Indira Gandhi goes on roadshow to seek help locating daughter abducted by convert father

Malaysian Hindu Sangam president Datuk RS Mohan Shan (left) and M. Indira Gandhi with posters announcing the bounty on Muhammad Riduan Abdullah, during a press conference in Petaling Jaya February 23, 2019. — Picture by Hari Anggara
Malaysian Hindu Sangam president Datuk RS Mohan Shan (left) and M. Indira Gandhi with posters announcing the bounty on Muhammad Riduan Abdullah, during a press conference in Petaling Jaya February 23, 2019. — Picture by Hari Anggara

IPOH, Aug 21 — M. Indira Gandhi is set to start a roadshow nationwide to seek the help from the public to locate her missing daughter Prasana Diksa, who is abducted by her Muslim convert former husband.

Indira Gandhi Action Team (Ingat) chairman Arun Doraisamy said that the roadshow, which is jointly organised by several other Indian groups, will kick-start this Saturday at Brickfields, Kuala Lumpur.

Arun said that Indira will be sharing about her decade-long story of her missing child, who was unilaterally converted to Islam, together with the other two children by her former husband Muhammad Ridhuan Abdullah.

“However, the main focus of the roadshow is to highlight to the public and authorities that the case is no longer a case of unilateral conversion of children, but a case of a missing child.

“This is because the Federal Court ruled last January that the unilateral conversions of Indira’s children were unlawful and ordered her former husband to return Prasana to her, despite that, the child is yet to be reunited with her mother. The mission now is to trace and recover Prasana,” he told Malay Mail.

Arun also hopes that the authorities will reclassify the case as a missing person.

He said that the roadshow will continue at Kluang, Johor, the following week and will be carried out to several other states, including Perak, Penang, Kedah and also Kelantan.

“We hope that the roadshow will create awareness among the public of the missing child and also allow the public to be our ears and eyes, so that we can get information about Prasana,” he said.

Ridhuan took Prasana in 2009 when she was just 11 months old shortly after converting to Islam. He had also converted their three children to Islam without Indira’s knowledge.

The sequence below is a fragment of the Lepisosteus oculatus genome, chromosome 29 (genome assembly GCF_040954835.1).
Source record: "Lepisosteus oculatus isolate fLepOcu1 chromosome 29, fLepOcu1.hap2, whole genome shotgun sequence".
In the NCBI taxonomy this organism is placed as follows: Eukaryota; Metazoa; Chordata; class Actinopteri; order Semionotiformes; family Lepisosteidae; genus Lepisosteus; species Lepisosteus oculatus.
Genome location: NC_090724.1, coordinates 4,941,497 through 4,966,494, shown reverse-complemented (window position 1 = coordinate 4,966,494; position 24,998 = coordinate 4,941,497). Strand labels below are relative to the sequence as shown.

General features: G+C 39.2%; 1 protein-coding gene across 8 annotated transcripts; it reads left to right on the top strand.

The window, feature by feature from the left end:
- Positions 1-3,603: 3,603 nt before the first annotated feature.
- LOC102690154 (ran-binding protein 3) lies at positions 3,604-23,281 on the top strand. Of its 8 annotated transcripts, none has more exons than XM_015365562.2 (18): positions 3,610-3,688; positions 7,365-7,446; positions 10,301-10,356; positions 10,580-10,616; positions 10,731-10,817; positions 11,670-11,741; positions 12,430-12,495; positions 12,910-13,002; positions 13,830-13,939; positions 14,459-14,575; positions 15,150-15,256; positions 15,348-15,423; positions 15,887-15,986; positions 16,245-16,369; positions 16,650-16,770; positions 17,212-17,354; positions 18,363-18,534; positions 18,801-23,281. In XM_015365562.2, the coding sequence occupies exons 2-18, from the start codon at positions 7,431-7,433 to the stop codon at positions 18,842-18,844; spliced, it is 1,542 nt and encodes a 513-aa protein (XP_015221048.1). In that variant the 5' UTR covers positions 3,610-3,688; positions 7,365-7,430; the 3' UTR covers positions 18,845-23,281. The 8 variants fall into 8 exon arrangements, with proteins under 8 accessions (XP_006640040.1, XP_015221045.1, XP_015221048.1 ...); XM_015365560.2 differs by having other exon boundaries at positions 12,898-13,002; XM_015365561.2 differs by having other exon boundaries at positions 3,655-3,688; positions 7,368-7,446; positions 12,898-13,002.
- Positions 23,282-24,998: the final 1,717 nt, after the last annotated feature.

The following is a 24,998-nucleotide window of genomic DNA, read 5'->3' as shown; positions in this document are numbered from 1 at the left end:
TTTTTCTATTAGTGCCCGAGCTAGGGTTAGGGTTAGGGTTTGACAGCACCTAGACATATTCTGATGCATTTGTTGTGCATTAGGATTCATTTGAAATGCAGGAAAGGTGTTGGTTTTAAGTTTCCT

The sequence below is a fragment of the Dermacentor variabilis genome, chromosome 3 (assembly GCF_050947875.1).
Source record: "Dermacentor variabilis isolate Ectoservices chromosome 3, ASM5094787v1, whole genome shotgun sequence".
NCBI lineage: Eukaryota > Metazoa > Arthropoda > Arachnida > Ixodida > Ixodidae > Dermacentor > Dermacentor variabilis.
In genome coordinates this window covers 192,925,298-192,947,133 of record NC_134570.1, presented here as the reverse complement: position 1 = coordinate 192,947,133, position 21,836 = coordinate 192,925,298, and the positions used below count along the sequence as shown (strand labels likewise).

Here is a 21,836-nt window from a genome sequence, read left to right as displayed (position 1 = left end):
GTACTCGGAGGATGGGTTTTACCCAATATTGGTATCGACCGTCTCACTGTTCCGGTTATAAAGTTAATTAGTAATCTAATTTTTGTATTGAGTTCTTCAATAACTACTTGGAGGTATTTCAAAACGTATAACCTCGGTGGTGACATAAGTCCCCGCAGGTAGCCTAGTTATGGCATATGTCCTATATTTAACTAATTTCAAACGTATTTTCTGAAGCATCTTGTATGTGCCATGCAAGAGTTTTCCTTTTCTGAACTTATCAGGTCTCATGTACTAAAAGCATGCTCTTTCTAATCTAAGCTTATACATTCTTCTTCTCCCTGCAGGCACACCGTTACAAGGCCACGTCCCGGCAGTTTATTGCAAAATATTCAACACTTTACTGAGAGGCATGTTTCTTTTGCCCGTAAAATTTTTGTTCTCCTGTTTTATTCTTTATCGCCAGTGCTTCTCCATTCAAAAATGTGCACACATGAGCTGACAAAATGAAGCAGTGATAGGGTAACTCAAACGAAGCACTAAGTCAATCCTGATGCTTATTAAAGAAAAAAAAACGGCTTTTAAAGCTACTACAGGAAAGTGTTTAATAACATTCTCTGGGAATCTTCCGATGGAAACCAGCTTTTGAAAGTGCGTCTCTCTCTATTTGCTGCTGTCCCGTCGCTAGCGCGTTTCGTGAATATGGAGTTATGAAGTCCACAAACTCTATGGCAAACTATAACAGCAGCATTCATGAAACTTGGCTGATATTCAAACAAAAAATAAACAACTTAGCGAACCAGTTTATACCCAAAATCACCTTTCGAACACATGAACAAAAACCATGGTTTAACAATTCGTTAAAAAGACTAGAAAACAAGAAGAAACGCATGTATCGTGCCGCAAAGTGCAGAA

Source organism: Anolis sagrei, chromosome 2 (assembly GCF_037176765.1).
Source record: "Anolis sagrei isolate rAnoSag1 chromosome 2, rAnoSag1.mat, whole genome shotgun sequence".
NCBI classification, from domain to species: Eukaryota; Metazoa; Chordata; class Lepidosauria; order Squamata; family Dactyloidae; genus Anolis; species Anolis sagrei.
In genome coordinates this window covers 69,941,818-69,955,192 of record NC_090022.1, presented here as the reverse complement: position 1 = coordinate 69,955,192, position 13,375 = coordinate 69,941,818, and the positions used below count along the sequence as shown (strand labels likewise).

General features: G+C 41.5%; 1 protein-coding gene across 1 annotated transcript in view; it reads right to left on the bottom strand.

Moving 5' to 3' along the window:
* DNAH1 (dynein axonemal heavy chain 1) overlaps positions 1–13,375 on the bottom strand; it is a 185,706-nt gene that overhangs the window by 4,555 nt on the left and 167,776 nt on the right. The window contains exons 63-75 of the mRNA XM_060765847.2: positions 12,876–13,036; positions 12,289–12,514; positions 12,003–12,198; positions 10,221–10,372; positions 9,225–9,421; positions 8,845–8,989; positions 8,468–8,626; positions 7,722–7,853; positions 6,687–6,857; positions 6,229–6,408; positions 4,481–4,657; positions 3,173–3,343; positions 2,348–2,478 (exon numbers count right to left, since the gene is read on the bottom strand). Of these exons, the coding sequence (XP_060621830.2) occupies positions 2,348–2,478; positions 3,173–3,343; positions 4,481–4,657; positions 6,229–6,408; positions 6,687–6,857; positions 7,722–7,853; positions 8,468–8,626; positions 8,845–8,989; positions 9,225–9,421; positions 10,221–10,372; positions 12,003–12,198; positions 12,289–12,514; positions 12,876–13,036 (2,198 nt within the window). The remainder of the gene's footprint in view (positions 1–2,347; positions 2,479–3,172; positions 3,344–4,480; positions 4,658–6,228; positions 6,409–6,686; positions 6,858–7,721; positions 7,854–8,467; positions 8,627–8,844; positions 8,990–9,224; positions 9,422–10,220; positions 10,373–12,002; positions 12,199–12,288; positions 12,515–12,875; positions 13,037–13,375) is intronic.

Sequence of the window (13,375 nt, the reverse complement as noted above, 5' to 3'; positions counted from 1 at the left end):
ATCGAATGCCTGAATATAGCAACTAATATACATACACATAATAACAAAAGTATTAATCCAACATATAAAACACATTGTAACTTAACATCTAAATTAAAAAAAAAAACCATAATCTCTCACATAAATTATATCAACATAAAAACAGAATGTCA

After a protracted court battle, the Federal Court ruled last January that the unilateral conversions of Indira’s children were unlawful.

However, the police have yet to recover Prasana and return her to Indira despite the decision and a previous mandamus order she secured compelling the inspector-general of police to execute the recovery.

A special task force was also formed to locate Ridhuan and Prasana, but four months on, still no signs of their whereabouts.

Last month, the Inspector-General of Police Datuk Seri Abdul Hamid Bador, who was appointed in May, vowed that he will personally oversee efforts for a “happy ending” in the case of Indira.

Abdul Hamid also said that he will meet Indira over the matter, however, he did not mention any specific date on when the meeting is going to take place.

Arun said that Ingat had hired a private investigation team, who he said are closing in on locating the whereabouts of Prasana.

“Yes, we are closing in on locating Prasana, but we could not act without the help of police. We have some information which might help the police locate Prasana.

“However, to do that, we must first meet the Inspector-General of Police. It’s not going to be easy as there will be a lot issues and problems will arise when we recover Prasana,” he said.

But, Arun stressed that Ingat is ready, so much so, that they are already working on post-Prasana retrieval plan, which is also the case why prominent lawyer Datuk Ambiga Sreenevasan steps into the picture.

“When we retrieve Prasana, there are going to be a lot of issues such as legal matters, security issues, her studies and a few more.

“But we have been working on to cover all the issues so that we won’t be on the weak side when we recover the child. And we are doing everything with the legal advice and support of Ambiga,” he said.

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